Interview: Metz guitarist Alex Edkins discusses the band’s new album

The BIRN’s Ruben Radlauer talked to Alex Edkins, guitarist and singer of the band Metz, before their show at The Sinclair in Cambridge. Here’s what he had to say:

Ruben from The BIRN: Is this [Strange Peace] your first album doing it all live band in the studio?

Alex Edkins: Yeah. The first two records we did in I guess more of a modern way, which would be to get the drums finished and then layer everything on top. This time we got more or less what our show is like on tape all at the same time, except for vocals. It was cool, it was a lot more fun and a lot more easy than what we used to do.

R: Is this your first time meeting or interfacing with Steve Albini?

A: We know Bob Weston from Shellac a little, so we had met Steve once or twice before, but very much in passing, so this was the first time we ever got to work together, or have conversations.

R: Was that experience as you expected it to be?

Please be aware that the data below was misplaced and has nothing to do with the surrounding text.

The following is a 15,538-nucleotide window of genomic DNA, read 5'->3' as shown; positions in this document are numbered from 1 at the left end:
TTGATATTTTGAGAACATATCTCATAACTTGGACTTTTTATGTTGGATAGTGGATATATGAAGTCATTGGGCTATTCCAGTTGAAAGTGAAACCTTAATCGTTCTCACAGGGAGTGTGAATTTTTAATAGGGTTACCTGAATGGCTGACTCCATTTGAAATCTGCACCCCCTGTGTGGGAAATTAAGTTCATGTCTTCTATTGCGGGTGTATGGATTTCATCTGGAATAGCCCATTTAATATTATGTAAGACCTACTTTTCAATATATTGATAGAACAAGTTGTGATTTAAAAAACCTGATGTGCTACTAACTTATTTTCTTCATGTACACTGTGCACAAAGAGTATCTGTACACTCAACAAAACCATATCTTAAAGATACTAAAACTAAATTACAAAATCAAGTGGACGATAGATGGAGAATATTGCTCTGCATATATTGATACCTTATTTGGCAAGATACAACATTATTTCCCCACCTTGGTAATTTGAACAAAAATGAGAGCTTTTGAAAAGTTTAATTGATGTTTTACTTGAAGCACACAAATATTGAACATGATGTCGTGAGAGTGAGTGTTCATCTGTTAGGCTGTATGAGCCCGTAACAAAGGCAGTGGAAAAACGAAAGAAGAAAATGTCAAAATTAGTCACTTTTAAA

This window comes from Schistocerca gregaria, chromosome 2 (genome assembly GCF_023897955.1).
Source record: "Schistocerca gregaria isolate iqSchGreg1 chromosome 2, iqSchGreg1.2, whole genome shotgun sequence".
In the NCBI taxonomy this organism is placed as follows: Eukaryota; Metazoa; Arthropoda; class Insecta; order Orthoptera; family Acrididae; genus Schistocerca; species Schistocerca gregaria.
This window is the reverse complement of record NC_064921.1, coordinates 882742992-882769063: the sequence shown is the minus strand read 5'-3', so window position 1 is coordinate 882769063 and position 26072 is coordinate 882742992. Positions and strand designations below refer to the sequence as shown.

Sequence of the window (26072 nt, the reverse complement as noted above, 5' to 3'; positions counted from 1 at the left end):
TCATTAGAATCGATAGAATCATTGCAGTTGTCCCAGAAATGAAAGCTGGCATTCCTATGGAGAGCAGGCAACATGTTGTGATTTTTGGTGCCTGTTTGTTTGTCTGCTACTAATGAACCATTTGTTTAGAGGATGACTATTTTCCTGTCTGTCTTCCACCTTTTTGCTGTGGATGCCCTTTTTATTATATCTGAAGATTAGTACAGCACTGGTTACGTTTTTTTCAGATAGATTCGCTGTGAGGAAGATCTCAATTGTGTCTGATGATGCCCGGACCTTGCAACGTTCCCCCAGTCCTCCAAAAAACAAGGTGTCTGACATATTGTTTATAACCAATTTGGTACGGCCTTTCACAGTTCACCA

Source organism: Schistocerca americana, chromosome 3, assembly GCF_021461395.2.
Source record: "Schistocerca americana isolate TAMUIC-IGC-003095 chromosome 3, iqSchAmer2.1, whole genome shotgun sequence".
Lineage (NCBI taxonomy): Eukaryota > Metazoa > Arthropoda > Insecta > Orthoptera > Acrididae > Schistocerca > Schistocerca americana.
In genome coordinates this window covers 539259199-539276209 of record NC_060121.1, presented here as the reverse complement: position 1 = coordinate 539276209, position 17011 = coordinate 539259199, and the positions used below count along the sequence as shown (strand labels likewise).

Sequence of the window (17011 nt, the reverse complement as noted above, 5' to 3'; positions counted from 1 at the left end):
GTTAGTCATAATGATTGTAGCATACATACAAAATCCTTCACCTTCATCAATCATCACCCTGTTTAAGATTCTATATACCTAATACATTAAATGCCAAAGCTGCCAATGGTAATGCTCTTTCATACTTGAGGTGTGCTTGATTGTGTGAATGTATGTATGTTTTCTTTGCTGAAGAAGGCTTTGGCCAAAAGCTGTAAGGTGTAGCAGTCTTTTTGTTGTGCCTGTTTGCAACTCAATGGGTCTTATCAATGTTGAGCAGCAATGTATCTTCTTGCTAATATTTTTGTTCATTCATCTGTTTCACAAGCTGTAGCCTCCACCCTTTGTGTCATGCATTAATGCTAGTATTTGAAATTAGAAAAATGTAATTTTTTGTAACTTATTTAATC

A: I didn’t really have any expectations. I wasn’t sure what it would be like, and that was part of why we wanted to do it, and part of why it was exciting. I had no idea if it was going to be a drag or not, because he’s kind of a larger than life person and his reputation is very mixed. Anyway, our experience was great, and he was super cool to us, and really fun to work with. He brought a lot to what we were doing.

R: Do you feel like the live tracking method affected the songs in a way you weren’t expecting?

A: Yeah. It definitely sounds different to me. It sounds more raw, and it also dictated a little bit of how songs progressed, because we didn’t really have the luxury to overthink it, and maybe edit things and change things like you tend to do if you’re working in the computer world. It’s really easy to say “let’s move that here” or “let’s cut that like that” and we didn’t have that. With three people like us, it works best that way when you have limitations because we’re the kind of people that if we have the option we want to at least hear it or try it and just go crazy and don’t know where it stands, so this was great for us.